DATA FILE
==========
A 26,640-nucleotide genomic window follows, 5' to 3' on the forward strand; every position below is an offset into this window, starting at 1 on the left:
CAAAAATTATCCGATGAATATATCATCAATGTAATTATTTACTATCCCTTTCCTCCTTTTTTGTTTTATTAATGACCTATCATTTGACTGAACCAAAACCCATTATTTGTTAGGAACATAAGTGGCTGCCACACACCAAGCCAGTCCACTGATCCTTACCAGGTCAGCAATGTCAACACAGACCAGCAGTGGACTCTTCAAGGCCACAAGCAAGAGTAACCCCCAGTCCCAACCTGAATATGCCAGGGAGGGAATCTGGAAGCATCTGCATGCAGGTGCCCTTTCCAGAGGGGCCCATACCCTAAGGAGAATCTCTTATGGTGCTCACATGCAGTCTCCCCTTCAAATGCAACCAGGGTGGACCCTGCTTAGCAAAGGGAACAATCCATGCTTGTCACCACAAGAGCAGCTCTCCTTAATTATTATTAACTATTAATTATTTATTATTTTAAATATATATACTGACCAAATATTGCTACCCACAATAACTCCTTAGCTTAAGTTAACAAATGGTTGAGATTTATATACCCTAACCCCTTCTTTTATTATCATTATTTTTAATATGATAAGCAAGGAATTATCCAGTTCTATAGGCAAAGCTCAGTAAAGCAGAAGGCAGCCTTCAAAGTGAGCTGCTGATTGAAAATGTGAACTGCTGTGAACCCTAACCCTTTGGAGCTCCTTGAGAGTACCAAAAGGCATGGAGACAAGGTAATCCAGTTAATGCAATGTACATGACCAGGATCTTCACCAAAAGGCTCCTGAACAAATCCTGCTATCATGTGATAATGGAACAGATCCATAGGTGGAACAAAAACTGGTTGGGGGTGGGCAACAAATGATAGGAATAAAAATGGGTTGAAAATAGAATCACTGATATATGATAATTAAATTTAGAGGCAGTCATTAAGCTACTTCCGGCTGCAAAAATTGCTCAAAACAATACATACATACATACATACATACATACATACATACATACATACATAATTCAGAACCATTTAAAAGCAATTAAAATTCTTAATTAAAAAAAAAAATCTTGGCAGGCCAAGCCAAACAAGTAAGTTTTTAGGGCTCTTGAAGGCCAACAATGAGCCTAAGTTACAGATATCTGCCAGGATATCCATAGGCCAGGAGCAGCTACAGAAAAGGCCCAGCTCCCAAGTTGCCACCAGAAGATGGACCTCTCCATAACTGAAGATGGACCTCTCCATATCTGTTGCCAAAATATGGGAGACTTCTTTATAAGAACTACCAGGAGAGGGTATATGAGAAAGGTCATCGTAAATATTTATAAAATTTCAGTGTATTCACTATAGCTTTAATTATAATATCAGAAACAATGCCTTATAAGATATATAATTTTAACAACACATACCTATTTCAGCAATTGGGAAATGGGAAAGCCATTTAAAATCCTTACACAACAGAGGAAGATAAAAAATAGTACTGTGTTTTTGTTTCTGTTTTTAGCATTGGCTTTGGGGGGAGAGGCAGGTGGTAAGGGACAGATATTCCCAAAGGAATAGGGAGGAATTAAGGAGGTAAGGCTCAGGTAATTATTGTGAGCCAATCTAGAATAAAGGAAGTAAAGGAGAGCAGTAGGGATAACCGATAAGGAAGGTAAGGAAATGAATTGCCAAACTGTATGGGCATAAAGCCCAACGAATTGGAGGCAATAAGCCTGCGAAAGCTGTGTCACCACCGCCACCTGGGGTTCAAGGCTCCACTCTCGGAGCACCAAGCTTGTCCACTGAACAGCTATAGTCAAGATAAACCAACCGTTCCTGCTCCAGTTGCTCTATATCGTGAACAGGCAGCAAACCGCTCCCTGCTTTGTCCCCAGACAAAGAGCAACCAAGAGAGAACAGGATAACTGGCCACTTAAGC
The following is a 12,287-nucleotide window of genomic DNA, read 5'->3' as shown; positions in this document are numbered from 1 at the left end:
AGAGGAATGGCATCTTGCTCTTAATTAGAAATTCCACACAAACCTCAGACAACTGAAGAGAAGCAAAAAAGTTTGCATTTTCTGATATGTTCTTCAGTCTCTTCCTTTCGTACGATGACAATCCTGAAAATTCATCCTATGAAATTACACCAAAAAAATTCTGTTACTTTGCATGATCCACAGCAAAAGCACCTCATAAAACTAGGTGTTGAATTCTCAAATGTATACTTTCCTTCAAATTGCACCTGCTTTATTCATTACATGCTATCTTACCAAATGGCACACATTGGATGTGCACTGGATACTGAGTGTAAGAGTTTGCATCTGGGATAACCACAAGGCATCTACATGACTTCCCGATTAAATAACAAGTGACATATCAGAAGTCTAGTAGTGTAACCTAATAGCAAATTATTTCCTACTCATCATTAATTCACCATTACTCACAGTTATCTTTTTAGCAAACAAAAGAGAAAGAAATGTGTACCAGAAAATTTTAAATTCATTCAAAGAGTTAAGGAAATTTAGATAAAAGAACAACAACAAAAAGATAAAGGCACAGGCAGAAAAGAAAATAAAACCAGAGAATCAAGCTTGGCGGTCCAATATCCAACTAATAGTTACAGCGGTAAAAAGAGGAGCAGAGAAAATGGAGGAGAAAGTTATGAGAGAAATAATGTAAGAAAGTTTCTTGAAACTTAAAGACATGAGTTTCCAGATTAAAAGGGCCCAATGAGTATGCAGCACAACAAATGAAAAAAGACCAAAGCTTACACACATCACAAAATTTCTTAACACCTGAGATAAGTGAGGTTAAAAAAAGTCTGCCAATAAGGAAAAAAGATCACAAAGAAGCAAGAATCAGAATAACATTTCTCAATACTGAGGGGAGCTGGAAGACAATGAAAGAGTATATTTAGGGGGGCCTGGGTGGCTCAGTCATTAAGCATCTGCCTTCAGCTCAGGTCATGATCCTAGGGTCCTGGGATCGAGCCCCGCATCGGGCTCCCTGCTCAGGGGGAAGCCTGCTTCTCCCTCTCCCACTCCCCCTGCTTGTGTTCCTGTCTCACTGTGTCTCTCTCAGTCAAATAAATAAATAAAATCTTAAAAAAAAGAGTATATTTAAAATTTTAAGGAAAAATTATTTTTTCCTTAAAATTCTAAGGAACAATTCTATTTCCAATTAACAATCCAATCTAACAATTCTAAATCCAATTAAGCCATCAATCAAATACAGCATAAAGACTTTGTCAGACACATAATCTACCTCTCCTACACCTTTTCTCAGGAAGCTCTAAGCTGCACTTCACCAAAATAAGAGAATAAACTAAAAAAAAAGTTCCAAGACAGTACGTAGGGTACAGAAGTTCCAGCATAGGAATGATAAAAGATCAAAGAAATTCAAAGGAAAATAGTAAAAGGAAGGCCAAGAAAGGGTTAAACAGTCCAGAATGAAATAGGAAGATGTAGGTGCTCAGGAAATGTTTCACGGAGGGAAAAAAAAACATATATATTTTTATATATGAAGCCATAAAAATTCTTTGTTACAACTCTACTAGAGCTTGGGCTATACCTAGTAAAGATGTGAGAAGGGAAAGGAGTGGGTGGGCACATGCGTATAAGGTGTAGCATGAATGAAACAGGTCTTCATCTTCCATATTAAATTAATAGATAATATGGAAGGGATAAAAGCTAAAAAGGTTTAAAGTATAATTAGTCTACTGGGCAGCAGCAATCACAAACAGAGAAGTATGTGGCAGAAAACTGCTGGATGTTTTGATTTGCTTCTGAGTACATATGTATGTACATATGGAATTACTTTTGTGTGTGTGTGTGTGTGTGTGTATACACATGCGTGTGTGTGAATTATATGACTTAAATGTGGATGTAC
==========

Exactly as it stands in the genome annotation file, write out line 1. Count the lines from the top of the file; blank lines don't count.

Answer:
A 26,640-nucleotide genomic window follows, 5' to 3' on the forward strand; every position below is an offset into this window, starting at 1 on the left: